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crazycanuck
09-19-2005, 02:04 AM
I'm trying to decide which of these would suit me...

I'm looking to basically stretch and strengthen for mtn biking, squash and the min tri's i enjoy doing.

I tried yoga(hatha) in auckland and really liked it but can't find a place here in perth that just does it. I found the breathing the hardest and am not really into meditation..I get that from biking..

Pilates..never tried it but the prices are a bit steep..or is that the good thing about it?
I'd like to hear your thoughts!

Tanks
c

snapdragen
09-19-2005, 09:27 AM
I love Pilates, I don't have the patience for yoga. It can be pricey - especially for private lessons. But - I think taking a few privates is the best way to go, the if you want, go into group classes. Mat classed are usually pretty resonable - $15 US for drop ins where I go.

Trekhawk
09-19-2005, 11:01 AM
Pilates..never tried it but the prices are a bit steep..or is that the good thing about it?
I'd like to hear your thoughts!
Tanks
c

I love Pilates and do mine at home. I went to some classes and then got myself some tapes and do them at home. The classes helped to get technique right and now I just do it when ever I get some spare time ( about 4 times a week). This works much better for me because I can fit it in between riding and swimming and dont need to pay for childcare on top of class fees.

The tapes I use are by Jennifer Kries my favourite is upper body sculpting with hand weights it really has given me more flexibility and strength. :)

alpinerabbit
09-19-2005, 11:16 AM
Perhaps the type of yoga is essential: I prefer Iyengar Yoga, which is quite athletic with an emphasis on perfect poses. Some breathing instruction is given, but mostly you are helped to perform the poses perfectly with the aid of props such as blankets, belts and wood blocks.

Good luck in finding a class!

han-grrl
09-19-2005, 11:18 AM
Pilates is more of core strengthening focus that is more movement based.
Yoga is more of whole body including core strengthening that is based on holding positions.

Both will work on flexibility and mobility

Pilates takes some elements of yoga and adapts it.

Don't worry about getting the breathing in the right place, as long as you are breathing...

Meditation is a very important and good skill to have. It will help you with mental focus and relaxation.


that's it
Smile
Han

tatormc
09-19-2005, 12:55 PM
I wanted a good stretching program that I could do at home. I've never taken a yoga or pilates class. I saw a note in the August issue of Bicycling about a DVD called Yoga for Cyclists (http://store.velogear.com/yoforcy.html) so I thought I'd give it a try. This is really great for stretching and balance. Do this after a ride and you'll feel great!

han-grrl
09-19-2005, 03:26 PM
I have this great yoga video (yep video) with Rodney Yee (love that guy!)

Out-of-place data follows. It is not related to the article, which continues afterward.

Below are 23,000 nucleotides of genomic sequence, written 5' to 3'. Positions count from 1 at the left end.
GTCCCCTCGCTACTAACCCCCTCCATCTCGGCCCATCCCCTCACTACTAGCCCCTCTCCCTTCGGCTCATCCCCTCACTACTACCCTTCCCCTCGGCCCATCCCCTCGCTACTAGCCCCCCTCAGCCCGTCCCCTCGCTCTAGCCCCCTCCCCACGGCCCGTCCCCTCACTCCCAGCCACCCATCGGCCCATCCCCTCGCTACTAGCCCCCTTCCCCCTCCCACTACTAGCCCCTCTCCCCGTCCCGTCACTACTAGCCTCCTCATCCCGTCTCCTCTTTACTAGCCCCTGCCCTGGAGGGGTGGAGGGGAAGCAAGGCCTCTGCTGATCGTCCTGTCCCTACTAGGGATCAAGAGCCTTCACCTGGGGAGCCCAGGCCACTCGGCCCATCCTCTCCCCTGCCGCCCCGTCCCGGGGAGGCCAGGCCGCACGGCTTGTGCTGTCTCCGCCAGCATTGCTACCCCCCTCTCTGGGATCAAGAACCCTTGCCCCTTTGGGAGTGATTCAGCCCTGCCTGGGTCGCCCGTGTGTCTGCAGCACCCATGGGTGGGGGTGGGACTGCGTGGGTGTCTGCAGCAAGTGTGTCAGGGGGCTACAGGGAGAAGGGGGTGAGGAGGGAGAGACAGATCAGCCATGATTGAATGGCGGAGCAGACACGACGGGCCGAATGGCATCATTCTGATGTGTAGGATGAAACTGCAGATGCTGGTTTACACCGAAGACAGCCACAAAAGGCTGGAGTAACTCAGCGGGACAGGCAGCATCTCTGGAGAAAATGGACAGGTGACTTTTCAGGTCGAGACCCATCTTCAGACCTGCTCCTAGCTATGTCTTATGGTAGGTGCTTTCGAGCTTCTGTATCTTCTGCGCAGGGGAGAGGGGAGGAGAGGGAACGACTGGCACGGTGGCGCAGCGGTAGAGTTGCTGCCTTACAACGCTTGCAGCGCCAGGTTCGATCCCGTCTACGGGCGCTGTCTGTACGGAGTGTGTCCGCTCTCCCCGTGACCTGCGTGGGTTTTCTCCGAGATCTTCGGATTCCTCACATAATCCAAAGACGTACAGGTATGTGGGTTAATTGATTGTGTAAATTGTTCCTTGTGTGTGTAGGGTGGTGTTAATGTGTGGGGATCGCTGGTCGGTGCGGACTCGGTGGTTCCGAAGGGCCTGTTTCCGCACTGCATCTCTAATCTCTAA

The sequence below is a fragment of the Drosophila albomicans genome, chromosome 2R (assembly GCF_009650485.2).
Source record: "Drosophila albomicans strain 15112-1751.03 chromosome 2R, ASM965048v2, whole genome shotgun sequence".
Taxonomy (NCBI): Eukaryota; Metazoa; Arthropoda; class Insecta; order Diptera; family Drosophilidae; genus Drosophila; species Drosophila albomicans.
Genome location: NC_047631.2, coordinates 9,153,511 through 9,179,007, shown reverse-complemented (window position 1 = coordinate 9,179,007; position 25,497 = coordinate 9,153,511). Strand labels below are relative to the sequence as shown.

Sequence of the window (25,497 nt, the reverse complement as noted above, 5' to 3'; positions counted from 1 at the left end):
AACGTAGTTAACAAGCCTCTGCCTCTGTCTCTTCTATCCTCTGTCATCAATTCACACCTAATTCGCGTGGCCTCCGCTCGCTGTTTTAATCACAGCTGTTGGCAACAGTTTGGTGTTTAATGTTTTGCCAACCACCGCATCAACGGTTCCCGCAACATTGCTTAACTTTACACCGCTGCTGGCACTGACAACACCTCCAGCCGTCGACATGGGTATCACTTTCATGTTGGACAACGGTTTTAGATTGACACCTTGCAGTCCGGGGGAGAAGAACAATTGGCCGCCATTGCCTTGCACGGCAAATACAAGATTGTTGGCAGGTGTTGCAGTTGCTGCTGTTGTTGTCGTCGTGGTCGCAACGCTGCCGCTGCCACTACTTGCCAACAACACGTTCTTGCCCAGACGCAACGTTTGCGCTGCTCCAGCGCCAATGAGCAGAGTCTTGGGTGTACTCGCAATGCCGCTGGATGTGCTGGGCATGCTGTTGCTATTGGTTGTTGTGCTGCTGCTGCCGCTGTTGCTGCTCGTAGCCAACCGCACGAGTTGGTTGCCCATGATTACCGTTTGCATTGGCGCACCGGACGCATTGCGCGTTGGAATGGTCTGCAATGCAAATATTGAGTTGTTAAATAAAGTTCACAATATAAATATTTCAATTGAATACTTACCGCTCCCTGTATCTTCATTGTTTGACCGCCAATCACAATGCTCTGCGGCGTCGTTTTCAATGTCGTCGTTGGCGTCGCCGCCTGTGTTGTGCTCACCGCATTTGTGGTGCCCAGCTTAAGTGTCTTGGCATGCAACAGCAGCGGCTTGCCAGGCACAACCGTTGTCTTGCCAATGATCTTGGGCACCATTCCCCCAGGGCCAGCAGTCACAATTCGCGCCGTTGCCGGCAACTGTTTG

called Yoga Conditioning for Athletes. its about 20 minutes and it is an awesome simple workout to work on flexibility and strength.

crazycanuck
09-20-2005, 04:49 AM
Thanks for the replies ladies..I'm still weighing out my options..I hate choosing...argh!

c

crazycanuck
10-15-2005, 07:13 PM
I had my first pilates session on thursday and really enjoyed it. The studio is really small but has two wonderful instructors. I found isolating certain areas was the hardest but the lady noticed i was in the right direction. The place i go to has 6 individualized sessions and then i can come and do my thing but with someone around to help with technique.

I loved the stretching and it reminded me of going to the gym (the equipment) without the big muscle type dudes hanging round..

I may go back to yoga when i find the right type but who knows.

c

VenusdeVelo
10-16-2005, 04:26 AM
I too really liked Pilates, but if you are in sessions using a Reformer, it can get expensive. I like Pilates DVDs (which I also have) but I find there are so many components to Pilates that are much better served by individual or small sessions with an instructor to remind you of positioning etc.

You might consider a new set of DVDs by Graeme Street (CycloCore and CycloZen) designed for cyclists to strengthen their core and back, as well as increasing flexibility in hamstrings, hips etc. I found his Power Yoga routines to be quite good. Mostly 30 min of routines also that make it efficient for you. I found out about him on Georgena Terry's blog on her site.

Any form of power-based yoga (I have Rodney Yee also, like him too) will help not only with strengthening the core which is critical to your bike work, but also stretching/flexibility and learning how to "endure" through good breathing techniques. We've all been in a position of trying to get through a tough stretch on our bike...I found Street's DVDs have some good focus on that.

Something else to consider....esp in the winter months....